Metformin is the world’s most commonly prescribed diabetes medicine, and researchers from Dundee had previously established that metformin affords type 2 diabetes patients protection against both cancer and cardiovascular disease.
This latest study, led by Chim Lang, Professor of Cardiology at the University, was the first clinical trial examining the impact of metformin on non-diabetic heart failure patients. Heart failure occurs when the contractility of cardiac muscle is reduced. The disease is manifested in fatigue and shortness of breath, and can lead to death or a severely diminished quality of life.
Professor Lang has previously shown that patients with heart failure are at risk of diabetes and have insulin resistance, a condition in which the natural hormone becomes less effective in lowering blood sugar. It is this insulin resistance that is associated with lethargy and poor exercise effort, symptoms that limit the daily activities of heart failure sufferers.
Professor Lang’s team showed that metformin can help patients with heart failure identified to have insulin resistance to do more exercise. Metformin also resulted in weight loss and improvement in the performance of patients’ fat hormones.
“This is the first clinical trial that looked specifically at potential beneficial effects of metformin in pre-diabetic heart failure patients, and the results are very promising,” Professor Lang said.
“These results are hypothesis generating. We believe that our findings may have the potential of developing into a new treatment strategy for patients with heart failure. We are grateful to all the patients who took part in this study, and we would like to thank British Heart Foundation for funding it.”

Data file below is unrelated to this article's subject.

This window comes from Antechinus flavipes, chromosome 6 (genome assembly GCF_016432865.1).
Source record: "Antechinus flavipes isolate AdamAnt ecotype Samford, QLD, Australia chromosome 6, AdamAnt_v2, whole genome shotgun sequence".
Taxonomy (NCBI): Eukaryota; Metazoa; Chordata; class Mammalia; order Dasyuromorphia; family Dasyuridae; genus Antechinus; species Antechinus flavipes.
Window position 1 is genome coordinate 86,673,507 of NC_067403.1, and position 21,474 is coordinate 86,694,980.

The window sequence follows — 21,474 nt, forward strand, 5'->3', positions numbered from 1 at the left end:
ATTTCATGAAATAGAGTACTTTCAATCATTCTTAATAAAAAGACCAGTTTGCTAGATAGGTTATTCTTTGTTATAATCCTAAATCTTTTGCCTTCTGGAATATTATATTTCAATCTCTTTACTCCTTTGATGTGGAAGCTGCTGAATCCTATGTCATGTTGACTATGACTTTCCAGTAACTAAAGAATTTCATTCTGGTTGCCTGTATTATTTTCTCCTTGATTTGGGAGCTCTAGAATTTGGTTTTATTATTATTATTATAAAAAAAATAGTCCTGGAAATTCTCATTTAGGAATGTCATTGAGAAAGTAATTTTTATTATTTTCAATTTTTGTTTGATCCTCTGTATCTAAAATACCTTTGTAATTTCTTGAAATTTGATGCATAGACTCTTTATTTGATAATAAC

The study is published in the current issue of the European Journal of Heart Failure.
Metformin is widely used across the globe, and is prioritised over every other treatment option for type 2 diabetes sufferers.
Professors Andrew Morris and Dario Alessi from Dundee were the first scientists to establish that metformin treatment affords type 2 diabetes patients protection against cancer and cardiovascular disease. In recent years, it has been shown that metformin displays promise as a treatment for many other conditions.
Last month, a Dundee team, led by Dr Graham Rena, announced an important discovery about how the drug actually works, opening up the possibility of developing more effective ‘second generation’ medicine in the future.
Notes to editors:
The British Heart Foundation (BHF) is the nation’s heart charity, dedicated to saving lives through pioneering research, patient care, campaigning for change and by providing vital information.
For more information, visit www.bhf.org.uk
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